The Possession of Elizabeth Calder


The Possession of Elizabeth Calder
Melissa Napier | Pocket Books | 1973 | 174 pages

After her fiancé runs off with her best friend, fashion photographer Elizabeth Calder travels cross-country to recuperate with her aunt and uncle in the solitude of their remote Randall’s Island home. Uncle Frank is a ranger in the Park Service, stationed in a rambling old mansion with a veranda overlooking the sea. On the ferry ride from the mainland, Elizabeth experiences a strange familiarity with her new surroundings, echoed by surreptitious looks of recognition from the old seaman piloting the ship.

On her first night, Elizabeth hears sobbing coming from somewhere inside her room, and then glimpses a ghostly figure repeating a strange series of movements. A profound feeling of sadness overcomes her, compelling her to the window, out onto the ledge and over—falling, she awakens on the floor of her room. Relating her experience to her aunt and uncle the next morning over breakfast, she discovers that fifty years earlier, a young girl named Elizabeth Conway jumped to her death from the same window to the stone patio below. The disappearance of this earlier Elizabeth’s lover, who jilted her for another woman, fueled town gossip back in the day about possible foul play.

On a walk into the village, Elizabeth is accosted by a group of townspeople led by Emma Acker, a seventy-year old woman who accuses her of being the reincarnation of Elizabeth Conway. With a cry of  “You killed the man I loved,” the old woman quickly incites the crowd to a nervous fury. The mob drags her to the water’s edge, attempting to hold her head under in the surf. Only the appearance of Ron Holden, Uncle Frank’s second-in-command, saves her from drowning. Feeling that the spirit of Elizabeth Conway is indeed working through her, Elizabeth decides to stay on Randall’s Island and uncover the true nature of the events surrounding the fifty-year old suicide.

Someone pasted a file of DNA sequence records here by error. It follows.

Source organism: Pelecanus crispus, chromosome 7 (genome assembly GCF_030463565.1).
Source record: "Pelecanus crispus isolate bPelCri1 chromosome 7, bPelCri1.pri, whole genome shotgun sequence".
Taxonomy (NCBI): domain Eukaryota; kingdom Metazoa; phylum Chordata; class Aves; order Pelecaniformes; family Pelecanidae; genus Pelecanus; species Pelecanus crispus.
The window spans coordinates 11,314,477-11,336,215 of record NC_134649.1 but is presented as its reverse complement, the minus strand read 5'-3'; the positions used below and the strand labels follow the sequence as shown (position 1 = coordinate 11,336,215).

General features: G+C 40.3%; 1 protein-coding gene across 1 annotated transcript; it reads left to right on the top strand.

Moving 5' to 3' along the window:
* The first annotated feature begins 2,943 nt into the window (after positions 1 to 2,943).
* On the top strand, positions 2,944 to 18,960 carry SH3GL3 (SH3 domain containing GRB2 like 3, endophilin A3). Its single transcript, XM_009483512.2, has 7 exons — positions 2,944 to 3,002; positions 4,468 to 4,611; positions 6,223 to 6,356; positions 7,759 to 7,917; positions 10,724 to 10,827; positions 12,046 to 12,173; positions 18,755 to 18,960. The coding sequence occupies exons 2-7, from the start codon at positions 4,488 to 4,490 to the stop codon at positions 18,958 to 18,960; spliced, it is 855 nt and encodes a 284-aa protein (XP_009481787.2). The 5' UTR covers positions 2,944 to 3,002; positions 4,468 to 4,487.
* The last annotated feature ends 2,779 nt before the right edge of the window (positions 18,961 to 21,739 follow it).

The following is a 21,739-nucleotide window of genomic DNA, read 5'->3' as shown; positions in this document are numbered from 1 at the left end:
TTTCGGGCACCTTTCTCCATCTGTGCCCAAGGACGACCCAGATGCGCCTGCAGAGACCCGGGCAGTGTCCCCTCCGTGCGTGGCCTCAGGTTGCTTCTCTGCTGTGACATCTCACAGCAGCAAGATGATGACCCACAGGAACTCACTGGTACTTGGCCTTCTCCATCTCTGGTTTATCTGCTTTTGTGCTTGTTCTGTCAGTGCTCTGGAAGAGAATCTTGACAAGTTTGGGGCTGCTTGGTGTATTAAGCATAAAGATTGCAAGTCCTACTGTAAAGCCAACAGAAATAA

For all her determination to stay, Elizabeth is a passive protagonist, since she simply channels the spirit of her namesake whenever she needs to decide on a course of action. [If that cackling hag grabs your wrist one more time and harangues you with her talk of “You’re Elizabeth Conway and I’m going to kill you,” SMACK HER DOWN. Do you even need the help of a possessing spirit to beat up an old lady?]

The scenes featuring Elizabeth exploring the cellar and following mysterious persons around the mansion grounds are entertaining enough, but the narrative stalls when it diverts from the focus on ghostly revenge. The covert, but decidedly non-supernatural, activities on the island would be of little interest to the vengeful spirit, even if involving the target of her wrath; the main tension being whether or not Elizabeth’s potential love interest is involved, and he’s such an obvious jerk that the resolution comes as little surprise.


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